In celebration of International Day of Women and Girls in Science (Monday 11 February), we’ve looked at what can be done to encourage girls to explore their STEM capabilities.
STEM (science, technology, engineering and mathematics) has always been a key source of innovation in our world, and as we move deeper into the digital age it’s become increasingly important. STEM careers are predicted to be among some of the most in-demand professions in the future, creating jobs for the next generation of eager scientists and technologists. While there’s a shortage of STEM workers in general, the lack of female workers and students in this field is even more prominent.
The United Nations established the International Day of Women and Girls in Science to promote gender diversity in an area where less than 16 per cent of graduates are female and less than 30 per cent of scientific and technological researchers are women. While the reasons for this distinct gap can be attributed far and wide, there are some ways that we can encourage girls to become the future women in science. You never know – a ground breaking discovery could be resting in the hands of a girl who feels like she does not have the opportunity or capability to follow a career in STEM.
Whether it is their dream to become an astronaut or they’re simply curious about maths and science, it is important to expose girls to STEM as early as possible. This could involve seeking out career path advice if you have a natural scientist on your hands, or exploring STEM workshops and competitions that will foster her curiosity. Seeing and hearing from female role models in STEM can spark interest and confirm capability among girls – knowing that other girls have grown up to work in their desired career is a huge confidence booster.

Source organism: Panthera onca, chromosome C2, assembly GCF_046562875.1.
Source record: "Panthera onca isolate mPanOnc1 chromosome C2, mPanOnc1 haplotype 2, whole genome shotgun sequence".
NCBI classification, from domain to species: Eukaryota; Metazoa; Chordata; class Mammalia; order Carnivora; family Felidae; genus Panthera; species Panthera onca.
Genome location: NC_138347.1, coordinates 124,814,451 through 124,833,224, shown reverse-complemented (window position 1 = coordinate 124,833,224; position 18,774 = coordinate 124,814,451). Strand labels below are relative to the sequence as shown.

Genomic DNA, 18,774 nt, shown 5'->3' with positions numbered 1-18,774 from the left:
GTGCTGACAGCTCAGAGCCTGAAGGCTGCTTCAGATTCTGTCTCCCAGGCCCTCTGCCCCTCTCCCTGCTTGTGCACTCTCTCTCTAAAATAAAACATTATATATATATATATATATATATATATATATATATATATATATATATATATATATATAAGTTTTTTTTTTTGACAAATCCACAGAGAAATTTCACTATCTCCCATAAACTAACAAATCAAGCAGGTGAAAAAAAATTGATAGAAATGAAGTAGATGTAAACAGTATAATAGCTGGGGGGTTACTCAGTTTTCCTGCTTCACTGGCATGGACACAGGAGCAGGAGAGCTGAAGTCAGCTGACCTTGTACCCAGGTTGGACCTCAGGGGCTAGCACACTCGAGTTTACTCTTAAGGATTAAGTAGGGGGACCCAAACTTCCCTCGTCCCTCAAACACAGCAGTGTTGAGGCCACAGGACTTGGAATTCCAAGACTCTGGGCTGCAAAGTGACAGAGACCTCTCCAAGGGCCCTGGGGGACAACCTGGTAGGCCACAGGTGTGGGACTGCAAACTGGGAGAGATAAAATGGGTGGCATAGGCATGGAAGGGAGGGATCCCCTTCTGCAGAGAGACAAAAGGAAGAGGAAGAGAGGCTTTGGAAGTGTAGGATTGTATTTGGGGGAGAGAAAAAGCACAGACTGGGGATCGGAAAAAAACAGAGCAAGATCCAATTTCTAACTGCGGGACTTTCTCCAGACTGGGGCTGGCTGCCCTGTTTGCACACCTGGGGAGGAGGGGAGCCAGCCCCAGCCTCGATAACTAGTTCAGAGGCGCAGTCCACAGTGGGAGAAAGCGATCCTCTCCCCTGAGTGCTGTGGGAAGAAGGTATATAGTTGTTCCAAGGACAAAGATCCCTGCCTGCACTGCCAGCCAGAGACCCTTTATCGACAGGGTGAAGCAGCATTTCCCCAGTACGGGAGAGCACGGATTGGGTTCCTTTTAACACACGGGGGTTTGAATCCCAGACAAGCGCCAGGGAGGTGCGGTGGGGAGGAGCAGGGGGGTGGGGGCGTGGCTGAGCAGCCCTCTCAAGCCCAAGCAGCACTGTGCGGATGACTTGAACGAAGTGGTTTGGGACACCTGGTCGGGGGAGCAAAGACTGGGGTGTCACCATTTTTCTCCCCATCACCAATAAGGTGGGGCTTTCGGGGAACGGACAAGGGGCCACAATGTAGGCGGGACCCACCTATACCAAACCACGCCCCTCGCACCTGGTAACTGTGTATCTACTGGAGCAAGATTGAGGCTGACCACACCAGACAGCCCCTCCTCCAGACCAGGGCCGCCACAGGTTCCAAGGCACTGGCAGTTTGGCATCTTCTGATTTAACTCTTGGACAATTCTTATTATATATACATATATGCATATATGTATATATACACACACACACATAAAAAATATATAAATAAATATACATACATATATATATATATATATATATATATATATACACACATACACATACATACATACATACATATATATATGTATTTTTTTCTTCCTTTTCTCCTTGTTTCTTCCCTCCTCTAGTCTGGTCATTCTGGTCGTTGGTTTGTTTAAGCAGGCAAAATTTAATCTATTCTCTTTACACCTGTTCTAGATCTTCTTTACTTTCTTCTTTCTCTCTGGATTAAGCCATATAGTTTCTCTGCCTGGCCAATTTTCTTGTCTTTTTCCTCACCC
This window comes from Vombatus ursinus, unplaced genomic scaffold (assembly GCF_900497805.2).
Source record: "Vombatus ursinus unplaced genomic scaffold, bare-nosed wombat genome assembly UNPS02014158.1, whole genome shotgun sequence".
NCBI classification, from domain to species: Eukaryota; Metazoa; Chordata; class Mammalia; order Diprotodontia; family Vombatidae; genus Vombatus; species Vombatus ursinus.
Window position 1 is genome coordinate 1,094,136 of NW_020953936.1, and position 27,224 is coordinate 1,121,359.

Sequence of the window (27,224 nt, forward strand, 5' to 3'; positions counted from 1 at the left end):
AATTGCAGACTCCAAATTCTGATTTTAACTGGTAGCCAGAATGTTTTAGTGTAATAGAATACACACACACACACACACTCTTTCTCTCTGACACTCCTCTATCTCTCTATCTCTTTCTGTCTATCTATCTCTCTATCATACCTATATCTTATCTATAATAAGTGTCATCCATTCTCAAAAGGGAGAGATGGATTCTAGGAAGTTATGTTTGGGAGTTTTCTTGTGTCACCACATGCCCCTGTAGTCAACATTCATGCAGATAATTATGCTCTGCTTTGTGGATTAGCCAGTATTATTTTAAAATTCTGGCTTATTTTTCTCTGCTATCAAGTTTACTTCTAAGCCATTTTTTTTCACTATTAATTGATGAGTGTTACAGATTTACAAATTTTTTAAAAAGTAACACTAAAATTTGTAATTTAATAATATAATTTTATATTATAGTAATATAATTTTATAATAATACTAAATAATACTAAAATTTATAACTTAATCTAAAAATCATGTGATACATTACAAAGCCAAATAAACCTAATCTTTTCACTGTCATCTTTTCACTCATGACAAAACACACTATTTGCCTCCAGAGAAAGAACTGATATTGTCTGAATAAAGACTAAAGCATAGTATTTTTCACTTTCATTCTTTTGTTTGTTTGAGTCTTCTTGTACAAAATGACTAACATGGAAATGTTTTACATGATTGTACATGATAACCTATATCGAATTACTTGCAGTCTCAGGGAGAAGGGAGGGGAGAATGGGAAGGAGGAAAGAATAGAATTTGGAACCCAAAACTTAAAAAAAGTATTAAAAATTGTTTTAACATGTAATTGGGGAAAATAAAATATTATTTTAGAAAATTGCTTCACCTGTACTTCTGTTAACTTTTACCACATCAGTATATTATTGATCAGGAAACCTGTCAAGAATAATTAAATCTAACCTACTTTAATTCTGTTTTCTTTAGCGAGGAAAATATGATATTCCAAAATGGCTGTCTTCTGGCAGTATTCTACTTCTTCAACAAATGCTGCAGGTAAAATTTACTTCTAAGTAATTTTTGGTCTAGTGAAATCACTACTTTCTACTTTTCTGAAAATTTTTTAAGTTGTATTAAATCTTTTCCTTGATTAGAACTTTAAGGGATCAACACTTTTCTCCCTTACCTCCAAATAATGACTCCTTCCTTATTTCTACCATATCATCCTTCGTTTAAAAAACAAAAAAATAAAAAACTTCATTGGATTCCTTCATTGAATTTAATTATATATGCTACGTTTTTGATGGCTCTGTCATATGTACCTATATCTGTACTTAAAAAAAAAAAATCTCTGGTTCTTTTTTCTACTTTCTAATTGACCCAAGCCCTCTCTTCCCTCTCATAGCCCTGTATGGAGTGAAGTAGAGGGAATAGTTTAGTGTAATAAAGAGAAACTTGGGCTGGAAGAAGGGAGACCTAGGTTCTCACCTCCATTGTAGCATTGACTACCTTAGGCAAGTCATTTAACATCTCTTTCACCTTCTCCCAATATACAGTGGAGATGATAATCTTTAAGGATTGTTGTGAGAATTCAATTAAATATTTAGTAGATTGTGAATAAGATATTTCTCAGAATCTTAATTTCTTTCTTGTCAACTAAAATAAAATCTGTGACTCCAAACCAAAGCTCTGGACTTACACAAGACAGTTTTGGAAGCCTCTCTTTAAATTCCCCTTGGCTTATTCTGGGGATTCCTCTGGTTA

Getting involved in STEM activities is a great way to promote female participation in this field. Many schools have established dedicated STEM programs in recent years, giving all students access to maths and science related projects. If your daughter wants to further develop her interest in all things science, there are a range of companies and organisations that run specialist workshops. From coding camps to ‘build your own drone’ competitions, there are plenty of programs available for girls to explore their STEM interests.
Stereotypes around science careers can often hold girls back when it comes to exploring their own STEM path. Maths and science have long been painted as nerdy and boring subjects, while myths around STEM being a male-only field often prevent girls from considering a scientific career. Encouraging young women to explore their potential in all areas dispels these stereotypes and inspires girls to embrace their passion and interest in STEM. Encourage them to ask questions and if they cannot be answered, it gives girls great opportunity to foster their natural curiosity and problem solving skills. Giving young women that little push to go and explore STEM lets them know that it is normal to be interested in maths and science, while encouraging girls to consider a career path they had previously found unattainable.